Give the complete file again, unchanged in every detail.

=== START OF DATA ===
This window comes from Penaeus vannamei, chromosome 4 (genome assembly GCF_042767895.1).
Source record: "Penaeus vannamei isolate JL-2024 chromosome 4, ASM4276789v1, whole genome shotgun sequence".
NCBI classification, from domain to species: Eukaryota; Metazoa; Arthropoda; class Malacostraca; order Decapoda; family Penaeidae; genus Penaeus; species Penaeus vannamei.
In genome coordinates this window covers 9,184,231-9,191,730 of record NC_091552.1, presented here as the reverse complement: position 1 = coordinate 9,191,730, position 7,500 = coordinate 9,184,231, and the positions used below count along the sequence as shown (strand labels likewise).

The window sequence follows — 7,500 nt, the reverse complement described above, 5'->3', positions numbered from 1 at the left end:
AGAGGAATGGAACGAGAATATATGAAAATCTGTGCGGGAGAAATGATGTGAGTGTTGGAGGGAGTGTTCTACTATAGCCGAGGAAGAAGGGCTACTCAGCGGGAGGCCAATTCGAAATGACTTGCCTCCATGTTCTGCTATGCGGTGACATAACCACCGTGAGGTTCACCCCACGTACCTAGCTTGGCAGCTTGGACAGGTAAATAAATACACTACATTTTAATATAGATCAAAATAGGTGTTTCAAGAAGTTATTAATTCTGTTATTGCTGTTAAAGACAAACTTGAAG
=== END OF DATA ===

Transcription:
This window comes from Penaeus vannamei, chromosome 4 (genome assembly GCF_042767895.1).
Source record: "Penaeus vannamei isolate JL-2024 chromosome 4, ASM4276789v1, whole genome shotgun sequence".
NCBI classification, from domain to species: Eukaryota; Metazoa; Arthropoda; class Malacostraca; order Decapoda; family Penaeidae; genus Penaeus; species Penaeus vannamei.
In genome coordinates this window covers 9,184,231-9,191,730 of record NC_091552.1, presented here as the reverse complement: position 1 = coordinate 9,191,730, position 7,500 = coordinate 9,184,231, and the positions used below count along the sequence as shown (strand labels likewise).

The window sequence follows — 7,500 nt, the reverse complement described above, 5'->3', positions numbered from 1 at the left end:
AGAGGAATGGAACGAGAATATATGAAAATCTGTGCGGGAGAAATGATGTGAGTGTTGGAGGGAGTGTTCTACTATAGCCGAGGAAGAAGGGCTACTCAGCGGGAGGCCAATTCGAAATGACTTGCCTCCATGTTCTGCTATGCGGTGACATAACCACCGTGAGGTTCACCCCACGTACCTAGCTTGGCAGCTTGGACAGGTAAATAAATACACTACATTTTAATATAGATCAAAATAGGTGTTTCAAGAAGTTATTAATTCTGTTATTGCTGTTAAAGACAAACTTGAAG